Afternoon of Fauns
Originally uploaded by noqontrol.
Recently, Tom tagged me for a meme that asks the tagee to expose five weird habits. Only five? Choices, choices...Hmmm.
Not wanting to overwhelm you with my weirdness (I'm a writer, don't forget. I spend my entire day alone drifting through worlds of my own making) I'm going to give you one at a time.
My first wired habit: I think to music. Whether I'm rehearsing a vituperative dialogue between two characters, thinking about the tropical island south of India that is sinking beneath the sea or just wondering exactly what a friend meant when they made that remark about my hair, I first find an appropriate CD, and start pacing. Then, I can think.
A couple of things I've been pacing and pondering recently:
Gabriel's Son by Damian McNicholl which gave me something to look forward to every night during the turbulent month of December. Like the best fiction, this novel is a spirited glimpse of a world at once distant and exactly the same as my own. Specifically, it's a story of growing up gay and Catholic in Northern Ireland. But the young protagonist, Gabriel Harkin, is so likeable and so very real, his story quickly transcends any such narrow descriptions. In the end, this is the story of growing up anywhere, wanting to be accepted for who you are, and above all, wanting to accept yourself.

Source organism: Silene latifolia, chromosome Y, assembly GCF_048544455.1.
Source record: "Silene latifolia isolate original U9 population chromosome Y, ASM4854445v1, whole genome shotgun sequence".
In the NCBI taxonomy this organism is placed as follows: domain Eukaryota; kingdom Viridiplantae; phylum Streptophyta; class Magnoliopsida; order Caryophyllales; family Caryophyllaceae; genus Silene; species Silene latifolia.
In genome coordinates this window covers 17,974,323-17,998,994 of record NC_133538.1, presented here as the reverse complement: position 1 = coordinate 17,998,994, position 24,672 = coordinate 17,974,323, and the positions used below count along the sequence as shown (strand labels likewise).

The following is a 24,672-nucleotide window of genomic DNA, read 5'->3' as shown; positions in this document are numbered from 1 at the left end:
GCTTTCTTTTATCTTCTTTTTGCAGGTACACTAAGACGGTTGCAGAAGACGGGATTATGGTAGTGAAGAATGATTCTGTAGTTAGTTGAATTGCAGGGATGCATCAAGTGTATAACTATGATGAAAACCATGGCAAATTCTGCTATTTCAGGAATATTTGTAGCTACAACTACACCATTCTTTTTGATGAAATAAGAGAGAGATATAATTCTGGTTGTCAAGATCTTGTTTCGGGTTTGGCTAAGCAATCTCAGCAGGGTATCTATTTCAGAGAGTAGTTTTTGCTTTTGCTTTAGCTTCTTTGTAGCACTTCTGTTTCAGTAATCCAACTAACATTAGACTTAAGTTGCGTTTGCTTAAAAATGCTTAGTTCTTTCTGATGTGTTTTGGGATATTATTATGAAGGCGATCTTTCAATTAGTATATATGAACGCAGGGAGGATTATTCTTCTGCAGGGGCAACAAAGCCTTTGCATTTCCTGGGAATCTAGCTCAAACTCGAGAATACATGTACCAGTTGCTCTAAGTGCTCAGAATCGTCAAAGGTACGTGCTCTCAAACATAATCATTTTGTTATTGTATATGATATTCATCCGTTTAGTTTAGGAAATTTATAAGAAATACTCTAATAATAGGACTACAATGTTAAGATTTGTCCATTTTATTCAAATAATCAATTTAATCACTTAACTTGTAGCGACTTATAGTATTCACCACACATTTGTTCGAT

In an entirely different vein, I've been thinking of The Joy of Letting Women Down, NatalieD'Arbeloff 's humorous, insightful (and like everything Natalie produces) utterly original look at the perennial power struggle between the sexes. Though small in size, it served as a great coffee table book at my house over the holidays. It seemed that no one who visited could resist picking it up and reading some choice passages aloud. It even sparked a few vigorous debates--always a plus after dinner when holiday languor sets in.
And finally, I've been thinking of everyone who stopped by or emailed kind messages or simply visited held my family in your thoughts as we endured our time of worry. I may have never seen your faces or heard the timbre of your voices, but I know you just the same. Your friendship is one of the greatest gifts I've received in 2005.